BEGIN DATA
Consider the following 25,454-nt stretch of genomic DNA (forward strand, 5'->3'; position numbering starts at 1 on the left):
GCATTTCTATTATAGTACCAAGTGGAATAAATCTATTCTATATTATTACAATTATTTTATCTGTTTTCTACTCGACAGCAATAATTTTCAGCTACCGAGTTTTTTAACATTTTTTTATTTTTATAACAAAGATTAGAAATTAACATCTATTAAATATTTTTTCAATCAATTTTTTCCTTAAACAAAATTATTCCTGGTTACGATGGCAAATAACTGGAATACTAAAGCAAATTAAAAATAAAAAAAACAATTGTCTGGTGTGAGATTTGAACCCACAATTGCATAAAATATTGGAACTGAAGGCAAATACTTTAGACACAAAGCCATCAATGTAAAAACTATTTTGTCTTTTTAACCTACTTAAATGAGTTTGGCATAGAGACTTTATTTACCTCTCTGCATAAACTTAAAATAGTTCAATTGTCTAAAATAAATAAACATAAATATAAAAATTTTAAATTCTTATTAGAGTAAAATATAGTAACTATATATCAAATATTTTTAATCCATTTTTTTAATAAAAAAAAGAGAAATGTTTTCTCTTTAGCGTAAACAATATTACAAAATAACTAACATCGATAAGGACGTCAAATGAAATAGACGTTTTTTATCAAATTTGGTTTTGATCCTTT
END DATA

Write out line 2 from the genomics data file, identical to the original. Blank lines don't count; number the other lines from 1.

GCATTTCTATTATAGTACCAAGTGGAATAAATCTATTCTATATTATTACAATTATTTTATCTGTTTTCTACTCGACAGCAATAATTTTCAGCTACCGAGTTTTTTAACATTTTTTTATTTTTATAACAAAGATTAGAAATTAACATCTATTAAATATTTTTTCAATCAATTTTTTCCTTAAACAAAATTATTCCTGGTTACGATGGCAAATAACTGGAATACTAAAGCAAATTAAAAATAAAAAAAACAATTGTCTGGTGTGAGATTTGAACCCACAATTGCATAAAATATTGGAACTGAAGGCAAATACTTTAGACACAAAGCCATCAATGTAAAAACTATTTTGTCTTTTTAACCTACTTAAATGAGTTTGGCATAGAGACTTTATTTACCTCTCTGCATAAACTTAAAATAGTTCAATTGTCTAAAATAAATAAACATAAATATAAAAATTTTAAATTCTTATTAGAGTAAAATATAGTAACTATATATCAAATATTTTTAATCCATTTTTTTAATAAAAAAAAGAGAAATGTTTTCTCTTTAGCGTAAACAATATTACAAAATAACTAACATCGATAAGGACGTCAAATGAAATAGACGTTTTTTATCAAATTTGGTTTTGATCCTTT